UK ports calling for funding for local preparedness for the Coronavirus
Following the Health Secretary’s statement this morning that Coronavirus represents ”serious and imminent threat” to public health, the British Ports Association is calling for more funding and support to be given to UK local authority officials to prepare our borders.
In the UK, port health authorities are responsible for developing health controls at seaports and airports and are tasked with preventing the introduction of dangerous epidemic diseases through shipping activity without creating unnecessary disruptions to world trade.
Commenting on the situation, the British Ports Association’s Chief Executive, Richard Ballantyne, said:
As an island nation, the ports sector is committed to maintaining the flow of the supply chain however we must also balance this with protecting our borders, maritime workers and the general public from the Wuhan Coronavirus. The risks are still low but local authorities need additional public support to devise their emergency plans in case the situation escalates.
Port health authorities, which are managed by local authorities, have a critical role to play in ensuring the Wuhan Coronavirus does not further spread to the UK via our ports and airports. Although the government is planning to produce official guidance for the UK maritime sector, ports are liaising with their relevant public health and port health bodies.
Posters which explain the symptoms of the Wuhan Coronavirus are on display at ports that handle passengers, Asian traffic and some safety and health precautions are being taken for maritime pilots boarding vessels that have travelled from China. Ballantyne continued:
The risks in the maritime sector in this part of the world are still very low and health specialists are developing their understanding of virus every day. It typically takes between 30-40 days to sail from China so any crew who develop the virus should do so in this time. Ships are also required to notify ports if any such developments occur and ports can see the last 10 calls a ship has made to assess risks. However if the virus spreads to Europe as is predicted local port health authorities will need to manage risks from shorter flights and sailings.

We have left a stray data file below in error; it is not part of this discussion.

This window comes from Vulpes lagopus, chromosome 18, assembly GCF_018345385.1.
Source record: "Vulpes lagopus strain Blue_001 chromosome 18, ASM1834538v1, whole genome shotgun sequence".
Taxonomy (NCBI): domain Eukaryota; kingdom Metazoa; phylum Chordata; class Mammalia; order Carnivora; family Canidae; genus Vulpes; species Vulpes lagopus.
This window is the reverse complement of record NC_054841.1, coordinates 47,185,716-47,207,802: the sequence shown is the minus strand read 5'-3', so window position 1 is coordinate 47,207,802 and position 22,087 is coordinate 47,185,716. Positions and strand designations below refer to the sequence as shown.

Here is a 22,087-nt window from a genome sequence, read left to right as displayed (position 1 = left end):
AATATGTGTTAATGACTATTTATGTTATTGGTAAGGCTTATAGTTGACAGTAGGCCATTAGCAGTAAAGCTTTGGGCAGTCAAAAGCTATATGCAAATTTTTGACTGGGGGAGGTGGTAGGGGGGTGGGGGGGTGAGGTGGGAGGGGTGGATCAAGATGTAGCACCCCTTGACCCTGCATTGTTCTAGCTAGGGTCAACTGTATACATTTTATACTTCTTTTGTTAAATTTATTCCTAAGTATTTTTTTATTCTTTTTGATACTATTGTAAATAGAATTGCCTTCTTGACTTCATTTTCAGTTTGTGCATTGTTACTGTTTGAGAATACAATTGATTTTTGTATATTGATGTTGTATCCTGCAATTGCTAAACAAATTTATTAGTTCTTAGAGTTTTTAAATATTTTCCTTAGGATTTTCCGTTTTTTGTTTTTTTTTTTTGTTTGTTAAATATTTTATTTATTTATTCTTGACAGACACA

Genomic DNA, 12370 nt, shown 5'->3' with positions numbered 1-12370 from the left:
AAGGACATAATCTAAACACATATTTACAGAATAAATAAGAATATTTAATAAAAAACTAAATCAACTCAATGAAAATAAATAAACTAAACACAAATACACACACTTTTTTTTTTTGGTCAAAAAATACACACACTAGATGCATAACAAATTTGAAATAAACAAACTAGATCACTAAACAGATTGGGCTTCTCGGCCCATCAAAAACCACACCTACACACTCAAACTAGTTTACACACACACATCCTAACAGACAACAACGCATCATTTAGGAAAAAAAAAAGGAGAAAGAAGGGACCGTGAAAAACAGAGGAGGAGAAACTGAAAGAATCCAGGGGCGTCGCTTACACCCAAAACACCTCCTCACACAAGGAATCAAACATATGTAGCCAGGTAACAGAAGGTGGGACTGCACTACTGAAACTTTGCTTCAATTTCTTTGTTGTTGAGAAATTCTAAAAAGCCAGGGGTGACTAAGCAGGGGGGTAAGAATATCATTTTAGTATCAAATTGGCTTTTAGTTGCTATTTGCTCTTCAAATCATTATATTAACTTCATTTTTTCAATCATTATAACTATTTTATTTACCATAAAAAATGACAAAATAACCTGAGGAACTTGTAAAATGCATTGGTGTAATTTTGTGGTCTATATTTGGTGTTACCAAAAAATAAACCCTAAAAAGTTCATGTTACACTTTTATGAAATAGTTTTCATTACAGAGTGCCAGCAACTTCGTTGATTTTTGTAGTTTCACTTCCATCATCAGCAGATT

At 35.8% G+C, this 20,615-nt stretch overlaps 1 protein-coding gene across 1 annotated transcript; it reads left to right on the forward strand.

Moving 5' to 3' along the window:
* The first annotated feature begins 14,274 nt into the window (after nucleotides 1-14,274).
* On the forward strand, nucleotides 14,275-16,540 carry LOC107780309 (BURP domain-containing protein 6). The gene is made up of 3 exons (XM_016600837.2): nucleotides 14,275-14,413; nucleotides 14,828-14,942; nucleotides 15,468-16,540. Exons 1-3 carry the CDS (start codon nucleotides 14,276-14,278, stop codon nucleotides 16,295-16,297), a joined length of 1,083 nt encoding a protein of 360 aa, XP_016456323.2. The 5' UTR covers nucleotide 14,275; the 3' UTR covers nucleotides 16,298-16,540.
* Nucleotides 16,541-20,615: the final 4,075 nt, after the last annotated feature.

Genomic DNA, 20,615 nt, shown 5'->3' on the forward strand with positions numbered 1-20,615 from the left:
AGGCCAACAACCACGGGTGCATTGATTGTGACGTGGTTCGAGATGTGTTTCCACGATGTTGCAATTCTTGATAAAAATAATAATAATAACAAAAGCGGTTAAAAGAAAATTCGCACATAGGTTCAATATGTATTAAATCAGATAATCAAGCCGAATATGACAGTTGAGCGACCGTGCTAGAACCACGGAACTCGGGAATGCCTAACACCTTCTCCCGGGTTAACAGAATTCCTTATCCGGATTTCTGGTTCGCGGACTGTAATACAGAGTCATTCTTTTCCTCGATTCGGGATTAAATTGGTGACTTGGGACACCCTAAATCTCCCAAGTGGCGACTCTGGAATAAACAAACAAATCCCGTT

Some UK port health authorities have also implemented enhanced screening measures such as requesting Maritime Declarations of Health from vessels that have called at Chinese ports, interviewing crew and disseminating travel advice. Ballantyne added:
While Port Health Authorities and their front line staff are doing a good job in the current climate we do however have some concerns that some would not have adequate resources to deal with the Wuhan Coronavirus should it spread. It’s although worth considering the increased role port health officers will need to potentially play once the UK ends the Brexit transition period when new routine environmental health controls could come into force.
As many would have seen, the Wuhan Coronavirus, which originally developed in the Hubei province in China, has been rapidly spreading to other parts of the world. Wuhan is a major river port and shipping thoroughfare connecting central China to the rest of the world.
As typical sailing times from China are 28-40 days the Department of Health and Social Care have said they expect crew to develop symptoms within this time if they have been infected with the Wuhan Coronavirus so they are focusing their attention on aviation travel at this time.
Source: British Ports Association